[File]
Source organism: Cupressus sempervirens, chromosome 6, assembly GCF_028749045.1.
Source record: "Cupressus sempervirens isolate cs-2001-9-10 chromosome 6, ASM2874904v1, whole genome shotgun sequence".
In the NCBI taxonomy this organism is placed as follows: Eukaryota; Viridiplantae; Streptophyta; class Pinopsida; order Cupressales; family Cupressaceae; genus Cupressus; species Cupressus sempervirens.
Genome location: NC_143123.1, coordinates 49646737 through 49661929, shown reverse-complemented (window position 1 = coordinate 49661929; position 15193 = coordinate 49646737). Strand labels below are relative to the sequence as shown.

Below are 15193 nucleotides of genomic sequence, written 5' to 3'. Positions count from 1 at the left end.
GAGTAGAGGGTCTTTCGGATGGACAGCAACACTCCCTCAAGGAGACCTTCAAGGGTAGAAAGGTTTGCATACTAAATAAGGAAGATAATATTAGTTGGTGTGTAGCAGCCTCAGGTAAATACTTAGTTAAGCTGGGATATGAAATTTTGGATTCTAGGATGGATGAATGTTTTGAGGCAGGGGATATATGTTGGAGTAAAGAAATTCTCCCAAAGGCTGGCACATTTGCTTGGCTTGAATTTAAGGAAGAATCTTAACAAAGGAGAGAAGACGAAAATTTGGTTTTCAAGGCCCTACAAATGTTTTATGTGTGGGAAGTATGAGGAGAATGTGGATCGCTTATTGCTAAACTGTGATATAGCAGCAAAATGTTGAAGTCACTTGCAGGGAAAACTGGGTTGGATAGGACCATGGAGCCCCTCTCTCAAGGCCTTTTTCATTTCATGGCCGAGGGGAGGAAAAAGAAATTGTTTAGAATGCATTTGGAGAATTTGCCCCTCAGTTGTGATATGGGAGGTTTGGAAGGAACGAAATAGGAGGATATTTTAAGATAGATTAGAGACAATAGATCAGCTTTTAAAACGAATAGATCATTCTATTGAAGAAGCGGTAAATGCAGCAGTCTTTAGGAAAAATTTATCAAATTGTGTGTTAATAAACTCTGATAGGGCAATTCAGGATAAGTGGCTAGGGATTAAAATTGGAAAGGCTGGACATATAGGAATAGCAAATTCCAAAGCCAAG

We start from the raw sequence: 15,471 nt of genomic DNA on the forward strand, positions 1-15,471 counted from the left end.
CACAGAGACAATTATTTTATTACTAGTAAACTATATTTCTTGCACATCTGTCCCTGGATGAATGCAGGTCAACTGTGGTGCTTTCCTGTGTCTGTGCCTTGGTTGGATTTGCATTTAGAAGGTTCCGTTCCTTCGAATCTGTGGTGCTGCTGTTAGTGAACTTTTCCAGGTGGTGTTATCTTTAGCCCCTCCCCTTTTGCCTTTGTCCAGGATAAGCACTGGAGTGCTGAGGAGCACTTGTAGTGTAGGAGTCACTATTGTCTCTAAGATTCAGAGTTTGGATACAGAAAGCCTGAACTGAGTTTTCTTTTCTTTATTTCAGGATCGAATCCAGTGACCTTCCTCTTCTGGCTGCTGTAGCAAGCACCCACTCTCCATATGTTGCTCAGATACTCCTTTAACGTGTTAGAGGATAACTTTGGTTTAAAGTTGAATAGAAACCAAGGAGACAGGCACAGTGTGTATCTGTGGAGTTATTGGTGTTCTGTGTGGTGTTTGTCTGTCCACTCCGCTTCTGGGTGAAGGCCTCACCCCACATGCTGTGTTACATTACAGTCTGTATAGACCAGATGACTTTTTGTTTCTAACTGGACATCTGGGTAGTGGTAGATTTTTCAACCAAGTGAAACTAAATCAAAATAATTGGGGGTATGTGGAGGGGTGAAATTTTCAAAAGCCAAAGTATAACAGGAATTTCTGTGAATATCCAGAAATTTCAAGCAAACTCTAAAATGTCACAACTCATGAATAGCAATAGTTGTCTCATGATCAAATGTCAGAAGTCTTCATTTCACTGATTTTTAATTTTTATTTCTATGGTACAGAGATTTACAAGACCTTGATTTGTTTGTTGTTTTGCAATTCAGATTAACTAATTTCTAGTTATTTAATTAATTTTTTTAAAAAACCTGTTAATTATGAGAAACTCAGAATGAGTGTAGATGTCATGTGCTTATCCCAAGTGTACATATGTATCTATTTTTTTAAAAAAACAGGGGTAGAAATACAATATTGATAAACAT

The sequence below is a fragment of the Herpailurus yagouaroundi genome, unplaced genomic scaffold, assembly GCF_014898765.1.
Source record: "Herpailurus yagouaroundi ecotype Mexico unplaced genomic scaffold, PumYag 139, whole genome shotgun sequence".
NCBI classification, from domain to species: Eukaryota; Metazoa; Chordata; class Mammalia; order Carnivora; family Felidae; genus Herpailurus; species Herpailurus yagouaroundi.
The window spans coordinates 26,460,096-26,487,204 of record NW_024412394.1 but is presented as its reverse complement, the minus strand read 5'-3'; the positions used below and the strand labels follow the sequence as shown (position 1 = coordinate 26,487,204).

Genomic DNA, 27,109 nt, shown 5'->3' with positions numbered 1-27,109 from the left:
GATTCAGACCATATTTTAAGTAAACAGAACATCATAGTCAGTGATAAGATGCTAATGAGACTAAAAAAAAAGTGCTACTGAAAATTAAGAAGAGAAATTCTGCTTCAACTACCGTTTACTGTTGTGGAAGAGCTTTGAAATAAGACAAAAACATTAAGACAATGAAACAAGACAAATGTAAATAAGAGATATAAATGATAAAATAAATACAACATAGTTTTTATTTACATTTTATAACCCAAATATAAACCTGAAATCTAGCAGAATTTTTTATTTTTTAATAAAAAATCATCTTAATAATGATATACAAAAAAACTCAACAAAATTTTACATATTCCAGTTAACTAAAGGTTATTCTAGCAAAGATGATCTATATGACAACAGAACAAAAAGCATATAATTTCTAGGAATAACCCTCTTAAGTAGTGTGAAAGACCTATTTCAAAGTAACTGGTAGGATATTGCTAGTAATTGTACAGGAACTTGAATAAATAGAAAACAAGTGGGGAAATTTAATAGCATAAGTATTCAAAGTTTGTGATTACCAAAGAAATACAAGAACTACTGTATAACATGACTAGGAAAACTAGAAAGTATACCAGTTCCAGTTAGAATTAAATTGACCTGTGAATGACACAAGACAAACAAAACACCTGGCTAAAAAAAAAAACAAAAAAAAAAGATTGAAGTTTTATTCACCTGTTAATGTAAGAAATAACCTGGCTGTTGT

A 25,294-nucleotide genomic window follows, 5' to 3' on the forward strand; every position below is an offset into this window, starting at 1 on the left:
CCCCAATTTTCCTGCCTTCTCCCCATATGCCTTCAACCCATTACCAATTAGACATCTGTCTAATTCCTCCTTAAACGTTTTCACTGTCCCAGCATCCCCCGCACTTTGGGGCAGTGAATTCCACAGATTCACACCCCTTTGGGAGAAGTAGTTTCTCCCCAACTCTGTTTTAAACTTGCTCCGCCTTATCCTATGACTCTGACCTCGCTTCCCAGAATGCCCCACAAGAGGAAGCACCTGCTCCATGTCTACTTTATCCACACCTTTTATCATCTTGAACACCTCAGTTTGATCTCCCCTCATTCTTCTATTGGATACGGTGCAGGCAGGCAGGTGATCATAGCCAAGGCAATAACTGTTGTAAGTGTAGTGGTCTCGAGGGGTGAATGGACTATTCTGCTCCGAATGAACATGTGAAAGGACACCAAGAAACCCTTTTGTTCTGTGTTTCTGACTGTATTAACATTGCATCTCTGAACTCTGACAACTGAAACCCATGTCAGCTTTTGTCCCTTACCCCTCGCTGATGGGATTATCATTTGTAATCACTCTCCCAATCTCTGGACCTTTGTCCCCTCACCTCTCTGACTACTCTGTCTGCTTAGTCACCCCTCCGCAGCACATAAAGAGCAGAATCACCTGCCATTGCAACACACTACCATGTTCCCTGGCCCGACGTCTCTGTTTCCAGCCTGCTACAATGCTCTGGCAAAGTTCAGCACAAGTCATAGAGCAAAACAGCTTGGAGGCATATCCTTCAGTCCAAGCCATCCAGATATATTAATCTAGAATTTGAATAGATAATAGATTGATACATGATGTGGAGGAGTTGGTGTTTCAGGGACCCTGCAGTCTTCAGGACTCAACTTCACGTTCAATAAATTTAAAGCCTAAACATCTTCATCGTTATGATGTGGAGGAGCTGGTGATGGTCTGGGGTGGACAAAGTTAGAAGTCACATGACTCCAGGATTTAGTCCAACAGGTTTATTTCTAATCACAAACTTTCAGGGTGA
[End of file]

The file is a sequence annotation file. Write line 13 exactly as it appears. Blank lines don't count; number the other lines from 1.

Genomic DNA, 27,109 nt, shown 5'->3' with positions numbered 1-27,109 from the left: